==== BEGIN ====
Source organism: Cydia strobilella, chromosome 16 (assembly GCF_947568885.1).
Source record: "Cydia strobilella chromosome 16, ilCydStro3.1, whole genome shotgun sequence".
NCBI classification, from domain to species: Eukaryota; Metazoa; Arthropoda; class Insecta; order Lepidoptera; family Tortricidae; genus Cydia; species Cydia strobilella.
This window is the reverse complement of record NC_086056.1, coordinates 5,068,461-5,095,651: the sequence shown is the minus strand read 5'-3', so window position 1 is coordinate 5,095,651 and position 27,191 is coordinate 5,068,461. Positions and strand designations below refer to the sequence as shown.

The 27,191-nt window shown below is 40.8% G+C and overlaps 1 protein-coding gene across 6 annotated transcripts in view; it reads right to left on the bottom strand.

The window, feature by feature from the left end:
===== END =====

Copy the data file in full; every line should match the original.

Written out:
Source organism: Cydia strobilella, chromosome 16 (assembly GCF_947568885.1).
Source record: "Cydia strobilella chromosome 16, ilCydStro3.1, whole genome shotgun sequence".
NCBI classification, from domain to species: Eukaryota; Metazoa; Arthropoda; class Insecta; order Lepidoptera; family Tortricidae; genus Cydia; species Cydia strobilella.
This window is the reverse complement of record NC_086056.1, coordinates 5,068,461-5,095,651: the sequence shown is the minus strand read 5'-3', so window position 1 is coordinate 5,095,651 and position 27,191 is coordinate 5,068,461. Positions and strand designations below refer to the sequence as shown.

The 27,191-nt window shown below is 40.8% G+C and overlaps 1 protein-coding gene across 6 annotated transcripts in view; it reads right to left on the bottom strand.

The window, feature by feature from the left end: